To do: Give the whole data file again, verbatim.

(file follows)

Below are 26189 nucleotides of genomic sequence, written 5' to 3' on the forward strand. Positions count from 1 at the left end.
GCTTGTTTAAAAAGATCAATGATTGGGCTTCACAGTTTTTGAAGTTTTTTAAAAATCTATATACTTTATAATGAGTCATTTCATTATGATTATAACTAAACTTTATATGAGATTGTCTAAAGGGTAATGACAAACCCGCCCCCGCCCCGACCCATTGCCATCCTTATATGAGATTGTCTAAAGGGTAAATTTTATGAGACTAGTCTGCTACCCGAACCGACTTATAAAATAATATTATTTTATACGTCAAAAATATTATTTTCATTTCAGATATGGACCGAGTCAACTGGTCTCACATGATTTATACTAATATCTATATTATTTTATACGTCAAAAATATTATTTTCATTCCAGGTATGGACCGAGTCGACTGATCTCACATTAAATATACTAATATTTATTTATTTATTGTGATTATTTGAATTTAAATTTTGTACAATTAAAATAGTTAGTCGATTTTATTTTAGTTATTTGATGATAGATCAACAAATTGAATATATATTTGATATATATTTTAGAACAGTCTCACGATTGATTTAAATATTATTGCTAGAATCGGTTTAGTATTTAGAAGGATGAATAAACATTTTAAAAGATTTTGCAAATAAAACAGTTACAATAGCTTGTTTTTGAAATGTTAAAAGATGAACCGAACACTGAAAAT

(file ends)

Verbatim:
Below are 26189 nucleotides of genomic sequence, written 5' to 3' on the forward strand. Positions count from 1 at the left end.
GCTTGTTTAAAAAGATCAATGATTGGGCTTCACAGTTTTTGAAGTTTTTTAAAAATCTATATACTTTATAATGAGTCATTTCATTATGATTATAACTAAACTTTATATGAGATTGTCTAAAGGGTAATGACAAACCCGCCCCCGCCCCGACCCATTGCCATCCTTATATGAGATTGTCTAAAGGGTAAATTTTATGAGACTAGTCTGCTACCCGAACCGACTTATAAAATAATATTATTTTATACGTCAAAAATATTATTTTCATTTCAGATATGGACCGAGTCAACTGGTCTCACATGATTTATACTAATATCTATATTATTTTATACGTCAAAAATATTATTTTCATTCCAGGTATGGACCGAGTCGACTGATCTCACATTAAATATACTAATATTTATTTATTTATTGTGATTATTTGAATTTAAATTTTGTACAATTAAAATAGTTAGTCGATTTTATTTTAGTTATTTGATGATAGATCAACAAATTGAATATATATTTGATATATATTTTAGAACAGTCTCACGATTGATTTAAATATTATTGCTAGAATCGGTTTAGTATTTAGAAGGATGAATAAACATTTTAAAAGATTTTGCAAATAAAACAGTTACAATAGCTTGTTTTTGAAATGTTAAAAGATGAACCGAACACTGAAAAT